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Email Archiving Legal Compliance

Email archiving legal compliance is concerned with preserving email data in accordance with federal, state, and industry regulations, implementing safeguards to ensure the confidentiality and integrity of email data, and ensuring email data is always available when it is required.

Email Archiving Legal Compliance in Healthcare

The email archiving legal compliance requirements can vary considerably from state to state and your business activities, so it is essential to seek legal advice on email archiving and data retention requirements.

The key regulations concerning email archiving in the healthcare industry are the Federal Rules of Civil Disclosure, the Health Insurance Portability and Accountability Act (HIPAA), Food and Drug Administration (FDA) regulations, Internal Revenue Service (IRS) regulations, and the Sarbanes Oxley Act (SOX) if your organization is traded publicly.

Each set of regulations has different data retention requirements for certain types of email data. States also set their own laws and minimum data retention periods for email. Generally speaking, email must be retained for as long as it is needed, and the statute of limitations has passed. For most data retention regulations that is between 3 and 7 years. In some cases, email data must be kept indefinitely.

The penalties for failing to retain email data can be severe. Multi-million-dollar financial penalties have been imposed on organizations and businesses that have failed to retain email data. Most eDiscovery requests require email data to be supplied. If you are unable to provide email data when ordered to do so by the courts, the consequences can be catastrophic.

HIPAA Data Retention Requirements

HIPAA data retention requirements are mostly concerned with documentation related to HIPAA compliance rather than medical records, as the latter is governed by state laws. State laws covering medical record retention periods range from 3 years to 11 years.

HIPAA requires compliance documentation to be retained for a minimum of 6 years from the date of creation or the date when the documentation was last effective, whichever comes later. HIPAA data retention requirements cover records designating an organization as a covered entity/business associate, security and privacy policies and practices, HIPAA authorizations, HIPAA assessments, data use agreements, limited data sets, notices of privacy practices, accounting of disclosures, and other HIPAA compliance documentation.

HIPAA does not call for email data to be retained in an archive and does not stipulate the format that must be used for storing emails. That is left to the discretion of HIPAA covered entities and business associates. All electronic forms of data that contain electronic protected health information (ePHI) must be safeguarded in accordance with the requirements of the HIPAA Security Rule. That means administrative, physical, and technical safeguards must be implemented to ensure the confidentiality, integrity, and availability of data and an audit trail must be maintained. When the retention period is over, all ePHI must be securely and permanently destroyed.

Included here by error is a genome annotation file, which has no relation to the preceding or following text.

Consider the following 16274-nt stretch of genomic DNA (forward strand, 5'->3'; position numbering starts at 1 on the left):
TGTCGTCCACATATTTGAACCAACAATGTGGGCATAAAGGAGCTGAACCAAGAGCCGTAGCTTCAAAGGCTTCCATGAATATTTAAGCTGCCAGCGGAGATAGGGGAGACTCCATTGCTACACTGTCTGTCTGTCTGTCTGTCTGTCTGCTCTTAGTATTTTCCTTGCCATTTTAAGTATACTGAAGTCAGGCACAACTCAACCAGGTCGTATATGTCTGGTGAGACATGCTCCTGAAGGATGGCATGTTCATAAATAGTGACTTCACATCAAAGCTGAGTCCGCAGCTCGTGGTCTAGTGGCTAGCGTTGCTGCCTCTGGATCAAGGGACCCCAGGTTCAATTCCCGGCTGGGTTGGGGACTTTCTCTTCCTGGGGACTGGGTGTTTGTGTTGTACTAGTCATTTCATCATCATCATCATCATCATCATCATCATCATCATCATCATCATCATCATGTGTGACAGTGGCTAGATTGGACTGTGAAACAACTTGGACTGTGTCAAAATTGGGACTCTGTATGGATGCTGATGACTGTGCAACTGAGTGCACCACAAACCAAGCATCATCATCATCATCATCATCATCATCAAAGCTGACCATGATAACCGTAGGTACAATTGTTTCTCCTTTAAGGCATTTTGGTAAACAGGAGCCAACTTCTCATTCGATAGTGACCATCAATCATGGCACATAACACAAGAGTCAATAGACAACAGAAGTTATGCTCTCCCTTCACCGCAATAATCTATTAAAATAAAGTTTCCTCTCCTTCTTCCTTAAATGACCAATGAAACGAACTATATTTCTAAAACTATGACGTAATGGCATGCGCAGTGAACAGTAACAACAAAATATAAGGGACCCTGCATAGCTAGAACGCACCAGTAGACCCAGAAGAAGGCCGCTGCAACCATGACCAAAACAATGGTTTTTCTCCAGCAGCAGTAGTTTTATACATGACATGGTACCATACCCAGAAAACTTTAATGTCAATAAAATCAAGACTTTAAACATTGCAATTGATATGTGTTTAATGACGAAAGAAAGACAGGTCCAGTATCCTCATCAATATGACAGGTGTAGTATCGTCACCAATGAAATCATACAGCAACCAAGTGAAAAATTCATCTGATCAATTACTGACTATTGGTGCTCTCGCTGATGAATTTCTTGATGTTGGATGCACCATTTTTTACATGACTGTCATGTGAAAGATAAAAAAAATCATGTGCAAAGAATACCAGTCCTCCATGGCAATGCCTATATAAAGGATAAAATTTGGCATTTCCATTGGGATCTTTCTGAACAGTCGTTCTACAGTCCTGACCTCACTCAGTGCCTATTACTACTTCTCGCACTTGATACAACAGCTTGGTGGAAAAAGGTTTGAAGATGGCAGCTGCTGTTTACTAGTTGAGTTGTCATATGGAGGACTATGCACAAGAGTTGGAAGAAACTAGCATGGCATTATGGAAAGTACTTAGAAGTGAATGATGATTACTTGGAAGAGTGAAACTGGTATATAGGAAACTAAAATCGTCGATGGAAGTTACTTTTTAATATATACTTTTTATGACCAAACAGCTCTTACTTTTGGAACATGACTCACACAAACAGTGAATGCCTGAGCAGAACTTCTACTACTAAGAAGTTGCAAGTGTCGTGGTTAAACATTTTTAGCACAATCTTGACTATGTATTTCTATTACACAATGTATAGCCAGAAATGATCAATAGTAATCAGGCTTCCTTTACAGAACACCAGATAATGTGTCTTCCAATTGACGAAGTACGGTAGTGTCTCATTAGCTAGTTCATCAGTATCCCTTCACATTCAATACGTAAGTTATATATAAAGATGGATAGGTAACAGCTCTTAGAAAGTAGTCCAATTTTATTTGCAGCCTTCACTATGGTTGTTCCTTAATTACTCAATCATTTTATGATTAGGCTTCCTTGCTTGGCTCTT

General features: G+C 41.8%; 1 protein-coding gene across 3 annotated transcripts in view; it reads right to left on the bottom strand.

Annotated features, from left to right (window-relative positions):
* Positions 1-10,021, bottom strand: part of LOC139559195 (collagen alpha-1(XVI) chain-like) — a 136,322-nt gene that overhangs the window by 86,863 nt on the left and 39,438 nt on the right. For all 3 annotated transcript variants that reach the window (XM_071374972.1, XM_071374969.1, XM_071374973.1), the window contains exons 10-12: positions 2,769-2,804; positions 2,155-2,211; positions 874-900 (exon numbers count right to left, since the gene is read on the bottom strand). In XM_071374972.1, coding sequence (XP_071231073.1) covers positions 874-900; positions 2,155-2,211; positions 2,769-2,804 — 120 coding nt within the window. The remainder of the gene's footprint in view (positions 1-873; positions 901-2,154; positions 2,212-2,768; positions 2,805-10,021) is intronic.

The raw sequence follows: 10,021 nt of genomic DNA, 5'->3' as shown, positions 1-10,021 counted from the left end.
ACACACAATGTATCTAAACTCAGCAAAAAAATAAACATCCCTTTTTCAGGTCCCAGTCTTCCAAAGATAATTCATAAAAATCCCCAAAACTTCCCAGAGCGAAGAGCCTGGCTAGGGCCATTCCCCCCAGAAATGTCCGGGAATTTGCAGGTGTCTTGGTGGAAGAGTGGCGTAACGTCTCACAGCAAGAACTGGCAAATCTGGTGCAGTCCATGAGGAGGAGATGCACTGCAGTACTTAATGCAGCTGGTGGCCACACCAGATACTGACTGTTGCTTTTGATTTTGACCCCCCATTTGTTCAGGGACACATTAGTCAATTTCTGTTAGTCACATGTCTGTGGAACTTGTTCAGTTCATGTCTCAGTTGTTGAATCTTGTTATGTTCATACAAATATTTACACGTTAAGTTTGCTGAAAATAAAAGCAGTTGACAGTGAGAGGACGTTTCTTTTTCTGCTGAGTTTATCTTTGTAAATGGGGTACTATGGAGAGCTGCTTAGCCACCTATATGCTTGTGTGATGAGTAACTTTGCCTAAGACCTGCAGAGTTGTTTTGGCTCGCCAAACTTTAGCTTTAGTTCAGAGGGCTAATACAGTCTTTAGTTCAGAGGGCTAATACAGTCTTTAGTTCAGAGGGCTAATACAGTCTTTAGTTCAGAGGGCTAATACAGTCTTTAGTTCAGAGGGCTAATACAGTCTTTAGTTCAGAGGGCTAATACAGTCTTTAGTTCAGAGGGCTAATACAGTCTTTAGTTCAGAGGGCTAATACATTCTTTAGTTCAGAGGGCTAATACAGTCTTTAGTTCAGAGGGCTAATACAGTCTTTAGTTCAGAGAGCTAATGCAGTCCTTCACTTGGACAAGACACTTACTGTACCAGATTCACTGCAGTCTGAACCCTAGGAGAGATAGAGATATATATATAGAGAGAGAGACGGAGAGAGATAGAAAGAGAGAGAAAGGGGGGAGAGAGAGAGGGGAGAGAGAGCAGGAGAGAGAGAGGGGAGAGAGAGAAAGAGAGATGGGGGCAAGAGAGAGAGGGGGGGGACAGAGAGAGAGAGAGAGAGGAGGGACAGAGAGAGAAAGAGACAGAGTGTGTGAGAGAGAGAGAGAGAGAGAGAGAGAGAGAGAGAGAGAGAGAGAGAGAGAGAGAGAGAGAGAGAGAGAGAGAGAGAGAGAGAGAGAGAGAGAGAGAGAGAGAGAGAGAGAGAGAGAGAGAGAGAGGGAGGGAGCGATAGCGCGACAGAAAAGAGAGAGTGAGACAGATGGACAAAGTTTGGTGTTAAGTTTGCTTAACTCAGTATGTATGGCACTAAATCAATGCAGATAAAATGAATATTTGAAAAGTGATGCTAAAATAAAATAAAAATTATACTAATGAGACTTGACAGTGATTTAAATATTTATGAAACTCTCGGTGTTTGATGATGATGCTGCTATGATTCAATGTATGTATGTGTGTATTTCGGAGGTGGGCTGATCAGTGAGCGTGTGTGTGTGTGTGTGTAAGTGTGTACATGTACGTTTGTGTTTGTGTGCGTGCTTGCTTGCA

Email Archiving Options

There are several options available for email archiving that will allow you to meet your email archiving legal compliance responsibilities. While it is possible to set up an email archiving solution yourself, it can be a time consuming and complicated process. The easiest solution is to use email archiving software or an email archiving service.

An on-premise email archiving appliance or virtual appliance can be used for archiving email for long-term storage. This option has the advantage of keeping all email data on site and many IT professionals will feel more comfortable with this option rather than sending data to the cloud. Disadvantages of appliances include limited storage space, the initial high cost to purchase appliances, the need to update and maintain the hardware.

Cloud based archiving is now a popular choice due to the ease of implementation and the initial low cost of setting up the archive. Cloud-based archives require no hardware purchases and there are no ongoing maintenance requirements. The scalability of the cloud means that storage space will never be an issue. Cloud-based archiving is often the best and most effective choice for small to medium sized covered entities. Larger organizations are more likely to have the IT resources to handle archiving in house, and the IT infrastructure to support on-premise archiving.

While keeping data on your own hardware may be attractive in terms of security, cloud security can be just as robust and even greater. Many companies offer email archiving as a service and will provide SLAs guaranteeing uptime to ensure availability and offer bulletproof security.

You should evaluate all options available to make sure they meet email archiving legal compliance requirements, assess the cost and ease of use of each solution, conduct a risk assessment, and choose the option which provides the necessary level of security and best meets the needs of your organization.

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